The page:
Lili & Marleen
Clean Feed CF 476 CD

Rupp, Rogers, Schubert

Three Stories

Relative Pitch Records RPR 1074

Two European CDs dedicated to a guitar-reeds partnership indicate individual, but equally valid methods of attaining Free Music depictions. Gratification comes with documenting how cannily each trio reaches its apogee.

Both sessions are undeniably trio music as well, with the third partner aiding each trio’s definition. For instance the more tune-oriented eight track Lili & Marleen is shaped by the understated, yet penetrating percussion work of Marcos Baggiani, Buenos Aires-born and an Amsterdam resident since the turn of the century. The C.B.G. or Celano/Baggiani Group consists of him, fellow Argentinean-in-Amsterdam, guitarist Guillermo Celano, with additional contributors. In this case it`s Antwerp multi-reedist Joachim Badenhorst, best-known for his association with Han Bennink. Wholeheartedly dedicated to free-form exploration in comparison, Three Stories features two Berlin-based German improvisers: guitarist Olaf Rupp and soprano saxophonist Frank Paul Schubert. Additionally their foil here is long-time French resident, Paul Rogers from the United Kingdom, who plays a custom-designed 7-string double bass.

While the concluding “Yeast” rises enough to provide a mini-showcase for the dexterous picking of Rupp, who works equally well in solo, small group and large ensemble situations, each track can be defined as some variation on overall tone investigations. Here the guitarist’s strategy moves from bottleneck-styled clanks, folksy, single-string asides and uproarious twisting distortions. Rogers’ chiming pizzicato and line-swelling Arco sweeps craftily amplify or second the guitar narrative, which is further decorated with altissimo beeps and shrieks or growling flutters from the saxophonist that create a non-rupturing connection.

This tripartite cooperation is writ particularly large on the nearly 32-minute introductory “Rain”, which takes a path more meandering than that of a rain-water swollen stream. This time Rogers, known for his affiliation with the Mujician quartet and Schubert, who has worked with everyone from Alexander von Schlippenbach to Andreas Willers, and is equally proficient on alto saxophone, set the pace alongside Rupp. Dependent on a firm downward-moving double bass pulse and yodeling nasal reed bites, the irregular asides that define the exposition are anchored by rugged rhythm-guitar strokes. Amazingly, as the narrative passes among the three, bravura collective skills are such that sometimes it’s impossible to ascribe a timbre to one particular instrument. During the piece’s concluding third tranche as string pressure and reed split tones harden, the vibrating tones produced by each also resemble rippling flanged electronic instances. Schubert’s staccato tongue slaps, Rupp’s buzzing string thrusts and Rogers bridging rubs wrap up the improvisation, while leaving the strong impression that the trio could start up again with equal facility at any time.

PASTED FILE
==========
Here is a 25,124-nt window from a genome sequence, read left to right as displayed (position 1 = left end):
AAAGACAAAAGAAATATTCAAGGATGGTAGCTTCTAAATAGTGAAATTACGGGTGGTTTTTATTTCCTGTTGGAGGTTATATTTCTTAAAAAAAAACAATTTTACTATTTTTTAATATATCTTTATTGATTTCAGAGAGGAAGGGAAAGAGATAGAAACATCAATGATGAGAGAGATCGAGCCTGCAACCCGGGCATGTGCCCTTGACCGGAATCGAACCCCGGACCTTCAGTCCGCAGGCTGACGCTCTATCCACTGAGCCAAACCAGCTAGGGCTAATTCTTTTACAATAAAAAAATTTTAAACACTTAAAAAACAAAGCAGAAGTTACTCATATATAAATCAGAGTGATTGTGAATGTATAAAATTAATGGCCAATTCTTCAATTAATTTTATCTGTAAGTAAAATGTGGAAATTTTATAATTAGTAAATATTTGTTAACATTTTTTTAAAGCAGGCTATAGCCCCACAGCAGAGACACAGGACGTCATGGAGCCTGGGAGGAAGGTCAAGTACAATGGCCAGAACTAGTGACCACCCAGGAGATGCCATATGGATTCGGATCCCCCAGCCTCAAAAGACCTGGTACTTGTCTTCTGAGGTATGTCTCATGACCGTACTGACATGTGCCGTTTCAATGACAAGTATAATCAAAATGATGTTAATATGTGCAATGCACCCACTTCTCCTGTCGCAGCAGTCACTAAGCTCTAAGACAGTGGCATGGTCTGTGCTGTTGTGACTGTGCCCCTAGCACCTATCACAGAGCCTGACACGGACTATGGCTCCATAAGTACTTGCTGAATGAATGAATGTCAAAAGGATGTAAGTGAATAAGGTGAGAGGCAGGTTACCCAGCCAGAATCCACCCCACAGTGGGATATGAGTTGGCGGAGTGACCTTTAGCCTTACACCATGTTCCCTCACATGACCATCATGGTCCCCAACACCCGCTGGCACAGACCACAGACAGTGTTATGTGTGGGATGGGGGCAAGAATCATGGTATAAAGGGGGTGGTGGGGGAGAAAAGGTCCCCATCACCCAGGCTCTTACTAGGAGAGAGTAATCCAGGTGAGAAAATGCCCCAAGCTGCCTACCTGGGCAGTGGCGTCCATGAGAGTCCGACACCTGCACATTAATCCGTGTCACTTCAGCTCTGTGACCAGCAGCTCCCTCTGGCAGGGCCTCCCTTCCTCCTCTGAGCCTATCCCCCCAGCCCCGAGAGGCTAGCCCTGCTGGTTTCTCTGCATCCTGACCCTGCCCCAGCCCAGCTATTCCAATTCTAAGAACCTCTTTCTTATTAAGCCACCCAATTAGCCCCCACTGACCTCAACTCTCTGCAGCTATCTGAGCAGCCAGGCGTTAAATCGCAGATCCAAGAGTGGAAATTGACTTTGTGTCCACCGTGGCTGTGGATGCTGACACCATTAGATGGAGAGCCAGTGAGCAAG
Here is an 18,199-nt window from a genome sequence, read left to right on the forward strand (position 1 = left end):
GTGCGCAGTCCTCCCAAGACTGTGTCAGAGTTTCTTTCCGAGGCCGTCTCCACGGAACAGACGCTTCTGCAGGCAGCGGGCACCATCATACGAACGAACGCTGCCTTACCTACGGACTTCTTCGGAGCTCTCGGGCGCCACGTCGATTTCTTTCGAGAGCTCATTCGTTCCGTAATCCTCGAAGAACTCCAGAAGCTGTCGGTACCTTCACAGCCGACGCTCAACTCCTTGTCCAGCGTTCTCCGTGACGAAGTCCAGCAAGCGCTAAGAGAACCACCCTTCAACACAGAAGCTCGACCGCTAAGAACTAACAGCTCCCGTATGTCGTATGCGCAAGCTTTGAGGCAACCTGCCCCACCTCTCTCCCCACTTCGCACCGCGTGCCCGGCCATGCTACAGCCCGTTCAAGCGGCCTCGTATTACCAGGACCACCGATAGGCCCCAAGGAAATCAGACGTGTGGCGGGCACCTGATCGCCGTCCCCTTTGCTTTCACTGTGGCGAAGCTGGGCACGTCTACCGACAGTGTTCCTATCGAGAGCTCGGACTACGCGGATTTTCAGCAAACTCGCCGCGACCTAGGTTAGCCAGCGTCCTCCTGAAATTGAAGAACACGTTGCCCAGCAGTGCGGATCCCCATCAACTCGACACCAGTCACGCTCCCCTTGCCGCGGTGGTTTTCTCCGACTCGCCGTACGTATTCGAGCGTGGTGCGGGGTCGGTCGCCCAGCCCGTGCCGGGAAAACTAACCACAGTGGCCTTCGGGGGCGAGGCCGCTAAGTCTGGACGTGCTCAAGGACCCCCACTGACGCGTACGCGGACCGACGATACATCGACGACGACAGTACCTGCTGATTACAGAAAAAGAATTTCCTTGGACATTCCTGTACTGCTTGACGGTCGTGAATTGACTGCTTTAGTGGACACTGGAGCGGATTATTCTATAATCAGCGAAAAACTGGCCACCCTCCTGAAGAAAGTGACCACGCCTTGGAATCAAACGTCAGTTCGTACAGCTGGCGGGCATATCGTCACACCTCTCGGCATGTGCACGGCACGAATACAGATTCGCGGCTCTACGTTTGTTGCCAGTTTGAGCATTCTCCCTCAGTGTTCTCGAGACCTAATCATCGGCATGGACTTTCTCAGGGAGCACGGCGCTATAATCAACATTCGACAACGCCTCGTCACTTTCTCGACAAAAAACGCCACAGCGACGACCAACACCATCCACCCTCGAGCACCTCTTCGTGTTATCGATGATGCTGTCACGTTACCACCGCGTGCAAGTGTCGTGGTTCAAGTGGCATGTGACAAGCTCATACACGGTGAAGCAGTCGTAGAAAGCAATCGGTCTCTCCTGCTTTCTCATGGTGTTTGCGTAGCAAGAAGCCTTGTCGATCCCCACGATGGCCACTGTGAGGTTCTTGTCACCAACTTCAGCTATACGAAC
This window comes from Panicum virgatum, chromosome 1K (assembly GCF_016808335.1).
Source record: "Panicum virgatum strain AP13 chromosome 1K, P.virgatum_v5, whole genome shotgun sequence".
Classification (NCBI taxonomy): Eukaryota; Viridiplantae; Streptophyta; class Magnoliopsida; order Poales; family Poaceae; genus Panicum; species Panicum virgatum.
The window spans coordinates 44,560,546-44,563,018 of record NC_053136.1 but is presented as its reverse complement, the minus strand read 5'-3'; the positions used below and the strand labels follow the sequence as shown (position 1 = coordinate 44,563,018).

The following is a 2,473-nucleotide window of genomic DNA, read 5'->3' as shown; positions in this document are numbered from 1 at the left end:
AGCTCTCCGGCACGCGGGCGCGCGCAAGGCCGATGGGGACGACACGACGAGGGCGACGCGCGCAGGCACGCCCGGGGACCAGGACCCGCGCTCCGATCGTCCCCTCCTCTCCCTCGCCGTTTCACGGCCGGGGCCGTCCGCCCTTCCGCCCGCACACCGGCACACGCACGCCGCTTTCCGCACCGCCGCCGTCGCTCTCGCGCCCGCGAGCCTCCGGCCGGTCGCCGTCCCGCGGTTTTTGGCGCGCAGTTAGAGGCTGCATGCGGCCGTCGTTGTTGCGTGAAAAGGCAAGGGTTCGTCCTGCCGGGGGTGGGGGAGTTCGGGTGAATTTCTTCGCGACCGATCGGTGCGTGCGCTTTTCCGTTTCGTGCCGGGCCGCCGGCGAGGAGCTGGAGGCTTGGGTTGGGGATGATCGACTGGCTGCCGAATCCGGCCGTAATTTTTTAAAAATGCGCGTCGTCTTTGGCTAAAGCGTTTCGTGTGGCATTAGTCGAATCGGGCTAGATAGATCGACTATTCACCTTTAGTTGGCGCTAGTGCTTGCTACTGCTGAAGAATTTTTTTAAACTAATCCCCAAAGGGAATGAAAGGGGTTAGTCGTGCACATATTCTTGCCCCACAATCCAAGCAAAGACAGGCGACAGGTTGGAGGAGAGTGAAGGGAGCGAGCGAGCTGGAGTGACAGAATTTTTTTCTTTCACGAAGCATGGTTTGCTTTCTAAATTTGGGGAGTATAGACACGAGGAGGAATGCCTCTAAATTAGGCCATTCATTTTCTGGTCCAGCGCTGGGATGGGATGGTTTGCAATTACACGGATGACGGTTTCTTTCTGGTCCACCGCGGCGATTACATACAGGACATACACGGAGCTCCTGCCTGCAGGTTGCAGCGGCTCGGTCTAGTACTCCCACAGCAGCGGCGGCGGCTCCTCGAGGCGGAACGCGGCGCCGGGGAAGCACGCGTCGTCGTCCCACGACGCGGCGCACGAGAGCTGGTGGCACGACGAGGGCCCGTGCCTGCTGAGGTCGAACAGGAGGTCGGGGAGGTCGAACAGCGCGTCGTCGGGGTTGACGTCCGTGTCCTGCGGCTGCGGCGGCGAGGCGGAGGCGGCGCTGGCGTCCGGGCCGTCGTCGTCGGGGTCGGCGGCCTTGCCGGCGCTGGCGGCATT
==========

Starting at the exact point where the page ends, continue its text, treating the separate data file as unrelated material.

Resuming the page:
With most of the other CD made up of self-contained compositions by each member of the band, the session is a different as waffles and wheat beer. Sound keys appear to be completion rather than extension. At the same time various tracks feature particular trio members. “Pupupupo”, for instance vibrates with a rock’em-sock’em beat from Baggiani featuring rolls, pops and paradiddles before bell pings usher in Duane Eddy-like twangs from Celano plus a shaky reed vibrato that just skirts Pop music territory. A bass clarinet intermezzo, “Inferno Baby” departs from its Rat Pack-like title to revel a calm mediation constructed out of chalumeau puffs, slurred string fingering and drum rolls. Almost an antithesis to the former, “Los Gauchos”, appropriately composed by Celano, features filigree guitar plinks, drum shuffles and some reed overblowing, adding up to a narrative that appears to equally salute rhythms from Latin America and R&B.

Whether the guitar playing is upfront in crammed notes into each bar or vibrating with single-string relaxation; whether Badenhorst moving among clarinet, bass clarinet and tenor saxophone plays with tongue flutters or stretched aggressive split tones; and whether the percussion strategy includes almost noiseless rubs or rowdy resonations, close connections among the three are evident. Decisive composition interpretation and free-form improvising are given equal weight leading to a program that’s balanced enough to confirm meaningful creativity. Free form or somewhat formal, each trio has something to offer.

—Ken Waxman

Track Listing: Three: 1. Rain 2. Curry 3. Yeast

Personnel: Three: Frank Paul Schubert (soprano saxophone); Olaf Rupp (guitar) and Paul Rogers (7-string bass)

Track Listing: Lili: 1. By Norbert Schulze 2. Inferno Baby 3. Cain & Abel 4. Los Gauchos 5. Comacina Dreaming 6. Abel & Cain 7. Paranoid 8. Pupupupo

Personnel: Lili: Joachim Badenhorst (clarinet, bass clarinet and tenor saxophone); Guillermo Celano (guitar) and Marcos Baggiani (drums)